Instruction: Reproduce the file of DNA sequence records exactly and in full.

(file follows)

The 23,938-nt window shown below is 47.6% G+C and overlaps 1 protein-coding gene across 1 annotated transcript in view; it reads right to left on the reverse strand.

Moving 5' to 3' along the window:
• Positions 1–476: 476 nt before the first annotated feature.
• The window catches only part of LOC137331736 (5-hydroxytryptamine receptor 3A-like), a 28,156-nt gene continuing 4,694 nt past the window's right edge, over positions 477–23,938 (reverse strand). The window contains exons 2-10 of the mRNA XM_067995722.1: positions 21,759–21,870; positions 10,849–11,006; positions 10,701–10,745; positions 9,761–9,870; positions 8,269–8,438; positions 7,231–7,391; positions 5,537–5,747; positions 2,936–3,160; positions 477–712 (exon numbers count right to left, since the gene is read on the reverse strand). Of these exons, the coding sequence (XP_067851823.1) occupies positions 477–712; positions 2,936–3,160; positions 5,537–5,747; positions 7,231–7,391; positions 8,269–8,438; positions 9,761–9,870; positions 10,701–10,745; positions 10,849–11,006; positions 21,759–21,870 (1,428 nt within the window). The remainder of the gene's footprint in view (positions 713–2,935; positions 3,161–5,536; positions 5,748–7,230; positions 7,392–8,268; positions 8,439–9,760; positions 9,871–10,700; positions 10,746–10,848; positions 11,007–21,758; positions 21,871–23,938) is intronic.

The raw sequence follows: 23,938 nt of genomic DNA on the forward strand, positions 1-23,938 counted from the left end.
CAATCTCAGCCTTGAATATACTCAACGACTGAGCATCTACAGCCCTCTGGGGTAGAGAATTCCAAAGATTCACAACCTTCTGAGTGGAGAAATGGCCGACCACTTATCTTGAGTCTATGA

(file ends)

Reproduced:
The 23,938-nt window shown below is 47.6% G+C and overlaps 1 protein-coding gene across 1 annotated transcript in view; it reads right to left on the reverse strand.

Moving 5' to 3' along the window:
• Positions 1–476: 476 nt before the first annotated feature.
• The window catches only part of LOC137331736 (5-hydroxytryptamine receptor 3A-like), a 28,156-nt gene continuing 4,694 nt past the window's right edge, over positions 477–23,938 (reverse strand). The window contains exons 2-10 of the mRNA XM_067995722.1: positions 21,759–21,870; positions 10,849–11,006; positions 10,701–10,745; positions 9,761–9,870; positions 8,269–8,438; positions 7,231–7,391; positions 5,537–5,747; positions 2,936–3,160; positions 477–712 (exon numbers count right to left, since the gene is read on the reverse strand). Of these exons, the coding sequence (XP_067851823.1) occupies positions 477–712; positions 2,936–3,160; positions 5,537–5,747; positions 7,231–7,391; positions 8,269–8,438; positions 9,761–9,870; positions 10,701–10,745; positions 10,849–11,006; positions 21,759–21,870 (1,428 nt within the window). The remainder of the gene's footprint in view (positions 713–2,935; positions 3,161–5,536; positions 5,748–7,230; positions 7,392–8,268; positions 8,439–9,760; positions 9,871–10,700; positions 10,746–10,848; positions 11,007–21,758; positions 21,871–23,938) is intronic.

The raw sequence follows: 23,938 nt of genomic DNA on the forward strand, positions 1-23,938 counted from the left end.
CAATCTCAGCCTTGAATATACTCAACGACTGAGCATCTACAGCCCTCTGGGGTAGAGAATTCCAAAGATTCACAACCTTCTGAGTGGAGAAATGGCCGACCACTTATCTTGAGTCTATGA